Buddha Maitreya

One of the primary draws at the monastery is the Maitreya Buddha. It was put in place to remember the 14th Dalai Lama’s visit to the monastery in 1970. It has a large Buddha figure within that is made of clay and copper and coated in gold. The Buddha statue occupies two storeys of the structure and is portrayed sitting cross-legged on a lotus flower.

The largest statue in Ladakh is the 15 m-tall Maitreya Buddha statue, which took four years to create. Under the guidance of their master Guru Nawang Tsering of the Central Institute of Buddhist Studies, local artisans constructed it.

Buddha Maitreya

One of the primary draws at the monastery is the Maitreya Buddha. It was put in place to remember the 14th Dalai Lama’s visit to the monastery in 1970. It has a large Buddha figure within that is made of clay and copper and coated in gold. The Buddha statue occupies two storeys of the structure and is portrayed sitting cross-legged on a lotus flower.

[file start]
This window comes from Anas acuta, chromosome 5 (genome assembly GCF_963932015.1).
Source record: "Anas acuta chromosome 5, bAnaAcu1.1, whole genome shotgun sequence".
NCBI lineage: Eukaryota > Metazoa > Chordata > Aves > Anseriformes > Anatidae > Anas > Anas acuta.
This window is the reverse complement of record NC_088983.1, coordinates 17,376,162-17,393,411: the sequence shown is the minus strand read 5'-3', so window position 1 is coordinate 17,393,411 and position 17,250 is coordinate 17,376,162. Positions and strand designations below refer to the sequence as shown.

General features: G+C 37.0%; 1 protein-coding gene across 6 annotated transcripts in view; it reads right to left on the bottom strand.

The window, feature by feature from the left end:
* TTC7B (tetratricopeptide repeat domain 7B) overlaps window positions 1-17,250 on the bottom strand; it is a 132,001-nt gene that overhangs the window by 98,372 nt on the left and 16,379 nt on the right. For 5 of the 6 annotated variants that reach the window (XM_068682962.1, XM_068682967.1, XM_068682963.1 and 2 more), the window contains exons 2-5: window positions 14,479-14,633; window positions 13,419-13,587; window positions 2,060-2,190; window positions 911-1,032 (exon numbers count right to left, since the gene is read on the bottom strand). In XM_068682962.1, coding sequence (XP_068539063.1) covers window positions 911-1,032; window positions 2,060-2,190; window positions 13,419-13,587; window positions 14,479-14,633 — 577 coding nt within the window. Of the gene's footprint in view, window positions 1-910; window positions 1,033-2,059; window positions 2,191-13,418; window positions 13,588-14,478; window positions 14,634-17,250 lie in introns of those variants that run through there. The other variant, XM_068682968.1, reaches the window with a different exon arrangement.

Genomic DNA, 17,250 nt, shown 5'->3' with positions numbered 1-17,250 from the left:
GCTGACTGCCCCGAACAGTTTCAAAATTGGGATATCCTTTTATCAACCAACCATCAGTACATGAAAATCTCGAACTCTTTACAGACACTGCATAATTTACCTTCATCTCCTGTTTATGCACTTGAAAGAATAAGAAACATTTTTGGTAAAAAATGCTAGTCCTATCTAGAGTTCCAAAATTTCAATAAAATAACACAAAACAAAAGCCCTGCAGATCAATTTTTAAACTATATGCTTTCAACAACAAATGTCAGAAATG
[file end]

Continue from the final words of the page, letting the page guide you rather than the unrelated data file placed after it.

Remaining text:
The largest statue in Ladakh is the 15 m-tall Maitreya Buddha statue, which took four years to create. Local artists worked with their teacher Guru Nawang Tsering of the Central Institute of Buddhist Studies to construct it.

Temple of Tara

The goddess Tara is honoured in the Tara Temple, where 21 pictures of her are displayed on hardwood shelves with glass coverings. The Buddha, Tsong Khapa, Palden Lhamo, Padmasambhava, and Mahakala are all depicted in the courtyard’s murals, along with Padmasambhava. Additionally, the Chi Khang features a painting of Buddha alongside his two followers and the Yamantaka (deity). Between the courtyard and the stairway, there are a number of tiny shrines dedicated to protector deities, such as the Thiksey Protector Deity (Cham-Spring).

Assembly Hall 

The Dalai Lama is seated in the Assembly Hall’s centre, the Head Lama is to the right, and a god is depicted to the left. Tibetan calendar murals depicting the Bhavacakra, or Wheel of Life, are painted on the wall at the entrance to the main prayer hall. The wheel is etched with pictures of a bird, a snake, and a pig that stand for attachment, repulsion, and ignorance. The goal of this representation is to serve as a reminder that earthly ties should be broken in order to break the cycle of death and rebirth and achieve enlightenment in life.